PARIS — Sometimes a designer doesn’t need to bother with a formal show. Just ask Lucien Pellat-Finet, who has built a thriving business based on his bold cashmere knits, or Gilles Dufour, who is creating a strong image from his showroom. For fall, Dufour offered cute majorette coats, multicolored striped knits, cool chiffon skirts and sexy lace cocktail dresses. With his vibrant assistant, Olympia Le-Tan, Dufour espouses an irreverent take on Paris chic. He sticks to the classics, but gives them a fresh twist.
In a similar vein, Pellat-Finet offered a strong signature collection. For fall, his classic items were there — cashmere knits with such motifs as camouflage or cannabis leaves — but he also expanded his repertoire with a beautiful cashmere-lined leather Mackintosh coat and silk jersey dresses. One of his most distinctive prints this season was inspired by Aboriginal art.
Dutch designer Tom Van Lingen, who works in Sonia Rykiel’s studio, is also a knitwear specialist. For fall, he stuck almost exclusively to dramatic polkadot patterns, shown in everything from sweaters with oversized collars to wrap-around dresses. It was a fine collection with just the right amount of artsy flair.
Andrew Gn has a different forte: embroidery. Inspired by William Morris and the Ottoman Empire, his richly detailed coats and skirts, some trimmed with fur, oozed opulence and luxury. Gn is an accomplished colorist, and he offered one of the week’s most beautiful palettes, mixing amethyst and sapphire, or chocolate and pink to wonderful effect. Gaspard Yurkievich also turned in a strong collection for fall. Inspired by cabaret dancers, he played with volume in such pieces as oversized bloomers or cargo pants. As in recent seasons, he stuck to an Eighties-inspired aesthetic, offering sexy items like a chiffon scarf dress and strappy lame overalls.
Issey Miyake design director Naoki Takizawa started with pieces in materials that were black or stone colored, then moved on to items in crinkled patchwork. Using these futuristic fabrics, he showed a variety of silhouettes from fitted jackets to baggy trousers. The result was a creative collection from a prolific mind.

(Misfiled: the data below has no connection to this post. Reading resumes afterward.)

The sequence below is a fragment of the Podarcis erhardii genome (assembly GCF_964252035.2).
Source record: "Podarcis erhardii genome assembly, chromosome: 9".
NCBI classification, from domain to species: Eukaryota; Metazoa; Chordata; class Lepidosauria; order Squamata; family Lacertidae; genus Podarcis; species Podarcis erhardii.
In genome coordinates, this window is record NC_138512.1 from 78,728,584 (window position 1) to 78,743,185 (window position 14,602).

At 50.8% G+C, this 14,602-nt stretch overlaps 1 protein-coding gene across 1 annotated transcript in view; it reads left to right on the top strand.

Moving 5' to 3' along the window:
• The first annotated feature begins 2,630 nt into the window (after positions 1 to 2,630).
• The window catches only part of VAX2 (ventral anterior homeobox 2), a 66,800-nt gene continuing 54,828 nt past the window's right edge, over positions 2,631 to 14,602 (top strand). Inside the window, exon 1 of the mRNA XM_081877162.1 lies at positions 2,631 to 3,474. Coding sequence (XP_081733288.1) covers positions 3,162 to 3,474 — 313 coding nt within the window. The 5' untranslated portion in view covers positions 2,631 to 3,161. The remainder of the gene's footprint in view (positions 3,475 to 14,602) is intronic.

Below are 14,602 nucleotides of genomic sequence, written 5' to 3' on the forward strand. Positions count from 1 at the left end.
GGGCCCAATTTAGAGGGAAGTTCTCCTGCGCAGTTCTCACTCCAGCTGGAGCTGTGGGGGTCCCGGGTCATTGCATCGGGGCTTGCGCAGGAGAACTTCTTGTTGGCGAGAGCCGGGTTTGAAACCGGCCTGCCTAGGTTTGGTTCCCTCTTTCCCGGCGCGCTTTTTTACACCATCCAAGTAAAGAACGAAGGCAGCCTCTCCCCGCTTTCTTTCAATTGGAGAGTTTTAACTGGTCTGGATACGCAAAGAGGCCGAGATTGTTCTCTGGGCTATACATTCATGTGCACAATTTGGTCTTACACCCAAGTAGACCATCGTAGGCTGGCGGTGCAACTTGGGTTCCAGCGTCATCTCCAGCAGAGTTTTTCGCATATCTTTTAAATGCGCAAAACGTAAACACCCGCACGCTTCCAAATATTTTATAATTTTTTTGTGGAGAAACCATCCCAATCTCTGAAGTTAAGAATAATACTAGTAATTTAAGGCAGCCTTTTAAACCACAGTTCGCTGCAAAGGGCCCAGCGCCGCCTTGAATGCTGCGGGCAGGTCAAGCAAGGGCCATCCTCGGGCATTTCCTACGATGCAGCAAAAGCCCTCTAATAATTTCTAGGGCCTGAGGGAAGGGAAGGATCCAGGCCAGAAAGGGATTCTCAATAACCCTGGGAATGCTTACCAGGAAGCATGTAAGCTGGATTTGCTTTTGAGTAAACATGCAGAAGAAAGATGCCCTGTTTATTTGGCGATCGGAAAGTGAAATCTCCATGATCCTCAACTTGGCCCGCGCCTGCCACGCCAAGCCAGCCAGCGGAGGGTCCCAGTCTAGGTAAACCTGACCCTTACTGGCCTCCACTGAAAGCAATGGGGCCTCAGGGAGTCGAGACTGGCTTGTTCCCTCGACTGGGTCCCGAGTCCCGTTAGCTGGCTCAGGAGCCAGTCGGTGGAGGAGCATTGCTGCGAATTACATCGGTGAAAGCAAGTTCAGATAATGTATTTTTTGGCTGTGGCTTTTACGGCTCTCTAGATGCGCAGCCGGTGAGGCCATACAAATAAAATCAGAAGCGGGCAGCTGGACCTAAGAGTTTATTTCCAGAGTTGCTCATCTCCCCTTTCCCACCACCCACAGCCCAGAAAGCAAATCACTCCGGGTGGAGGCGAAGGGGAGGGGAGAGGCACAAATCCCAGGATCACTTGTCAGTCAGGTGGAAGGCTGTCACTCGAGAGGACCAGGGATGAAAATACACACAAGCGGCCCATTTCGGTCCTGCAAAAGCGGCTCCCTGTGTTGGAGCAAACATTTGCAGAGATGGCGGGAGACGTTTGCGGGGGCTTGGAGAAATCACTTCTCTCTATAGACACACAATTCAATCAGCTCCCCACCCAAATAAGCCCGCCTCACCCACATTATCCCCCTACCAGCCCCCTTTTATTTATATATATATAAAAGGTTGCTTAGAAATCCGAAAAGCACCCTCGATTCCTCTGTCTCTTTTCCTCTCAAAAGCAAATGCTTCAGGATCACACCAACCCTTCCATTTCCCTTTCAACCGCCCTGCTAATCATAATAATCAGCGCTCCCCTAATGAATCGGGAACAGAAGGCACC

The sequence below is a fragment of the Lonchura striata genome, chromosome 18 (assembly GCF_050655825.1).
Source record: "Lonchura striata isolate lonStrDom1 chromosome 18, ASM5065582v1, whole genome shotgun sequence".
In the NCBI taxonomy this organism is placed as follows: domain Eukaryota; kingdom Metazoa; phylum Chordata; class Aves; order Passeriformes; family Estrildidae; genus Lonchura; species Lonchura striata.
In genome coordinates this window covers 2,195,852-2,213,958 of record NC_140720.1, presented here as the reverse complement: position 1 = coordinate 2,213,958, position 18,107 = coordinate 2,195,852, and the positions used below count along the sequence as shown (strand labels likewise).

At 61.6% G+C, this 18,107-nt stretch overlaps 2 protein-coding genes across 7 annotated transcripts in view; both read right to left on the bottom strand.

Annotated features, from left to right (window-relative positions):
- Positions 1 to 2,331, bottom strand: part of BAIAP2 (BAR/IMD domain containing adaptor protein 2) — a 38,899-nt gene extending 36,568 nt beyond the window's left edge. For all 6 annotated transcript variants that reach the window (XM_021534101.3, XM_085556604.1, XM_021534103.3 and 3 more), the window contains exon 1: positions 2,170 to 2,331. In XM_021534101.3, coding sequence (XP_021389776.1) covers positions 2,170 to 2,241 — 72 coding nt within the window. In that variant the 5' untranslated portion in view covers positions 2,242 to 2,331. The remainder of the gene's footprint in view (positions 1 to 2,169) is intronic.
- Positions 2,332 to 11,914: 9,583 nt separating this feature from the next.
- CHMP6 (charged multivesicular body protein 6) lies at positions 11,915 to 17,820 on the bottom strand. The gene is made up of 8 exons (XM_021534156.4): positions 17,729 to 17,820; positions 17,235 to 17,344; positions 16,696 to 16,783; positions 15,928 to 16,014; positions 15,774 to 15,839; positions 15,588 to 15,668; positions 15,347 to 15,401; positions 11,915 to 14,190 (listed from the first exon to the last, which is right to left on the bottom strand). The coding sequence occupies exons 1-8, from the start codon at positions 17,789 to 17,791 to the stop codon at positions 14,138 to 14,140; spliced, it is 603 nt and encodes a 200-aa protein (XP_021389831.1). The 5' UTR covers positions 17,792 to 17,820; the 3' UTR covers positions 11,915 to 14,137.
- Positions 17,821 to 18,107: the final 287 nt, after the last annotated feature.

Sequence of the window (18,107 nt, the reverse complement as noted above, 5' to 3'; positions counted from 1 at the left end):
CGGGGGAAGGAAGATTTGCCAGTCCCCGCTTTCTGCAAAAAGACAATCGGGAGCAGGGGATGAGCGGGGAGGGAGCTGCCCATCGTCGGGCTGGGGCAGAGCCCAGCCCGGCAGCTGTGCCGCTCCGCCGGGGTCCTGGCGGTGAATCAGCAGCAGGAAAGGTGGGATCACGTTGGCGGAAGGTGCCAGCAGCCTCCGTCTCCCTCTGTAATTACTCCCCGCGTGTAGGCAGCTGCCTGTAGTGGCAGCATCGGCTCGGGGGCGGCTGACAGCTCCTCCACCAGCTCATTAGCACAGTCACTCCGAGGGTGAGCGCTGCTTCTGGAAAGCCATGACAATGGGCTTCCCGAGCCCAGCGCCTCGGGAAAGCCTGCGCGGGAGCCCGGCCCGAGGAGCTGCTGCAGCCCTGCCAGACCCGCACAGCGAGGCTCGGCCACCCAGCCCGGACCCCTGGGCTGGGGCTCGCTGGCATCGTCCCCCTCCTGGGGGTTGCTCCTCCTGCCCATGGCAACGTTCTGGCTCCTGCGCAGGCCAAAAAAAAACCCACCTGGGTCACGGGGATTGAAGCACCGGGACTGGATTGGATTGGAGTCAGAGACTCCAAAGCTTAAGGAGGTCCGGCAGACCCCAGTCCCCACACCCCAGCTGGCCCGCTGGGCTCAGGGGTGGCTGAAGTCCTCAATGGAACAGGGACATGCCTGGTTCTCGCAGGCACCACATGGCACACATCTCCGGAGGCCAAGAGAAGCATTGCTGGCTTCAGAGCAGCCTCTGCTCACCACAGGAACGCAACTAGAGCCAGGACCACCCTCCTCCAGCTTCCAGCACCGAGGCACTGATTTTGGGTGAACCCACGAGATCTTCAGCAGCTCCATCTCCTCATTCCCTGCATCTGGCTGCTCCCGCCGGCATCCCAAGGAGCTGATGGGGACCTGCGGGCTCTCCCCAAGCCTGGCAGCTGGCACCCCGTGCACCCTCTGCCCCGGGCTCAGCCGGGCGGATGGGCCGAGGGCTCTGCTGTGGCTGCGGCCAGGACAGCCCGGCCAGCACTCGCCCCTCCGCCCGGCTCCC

Eric Bergere touched on a number of the season’s trends with crushed velvet, oversized blousons and touches of Goth. His colors ranging from plum to red and purple and black, and he also did djellaba coats, fringed capes and lacy shirts.
Paco Rabanne, along with his artistic director Rosemary Rodriquez, was inspired by Nordic climes. Sticking largely to off-white and beige, the collection began with easy sportswear with a romantic touch: chunky sweaters, tracksuit trousers, capes, redingotes and velvet skirts. Naturally, however, Rabanne also did his trademark chain-link dresses.
Romeo Gigli, however, favored a romantic silhouette. There were fluid jersey pants, velvet tunics and redingotes. For evening, he did sequined chiffon dresses with asymmetrical hems.
Designer Atsuro Tayama offered an artsy but practical collection. Coats came with frayed edges and exposed seams, while he also featured pieces in crushed velvet, peasant blouses and chunky sweaters with a bohemian flavor.
The house of Claude Montana is moving to revamp its image. Claude himself is still around but he is now working as an external consultant. The studio, under the direction of Laurent Layani, whose father, Jean Jacques Layani, purchased the house a year ago, delivered an all-black presentation that gave a nod to the Montana heritage of angular, aggressive silhouettes. But they still have work to do.
And finally, Serbian designer Istvan Francer was inspired for fall by a combination of Boldini portraits and Hungarian folkloric touches. His slim silhouettes featured long, low-waisted skirts and embroidered shawls, and were noteworthy for couture-like details.

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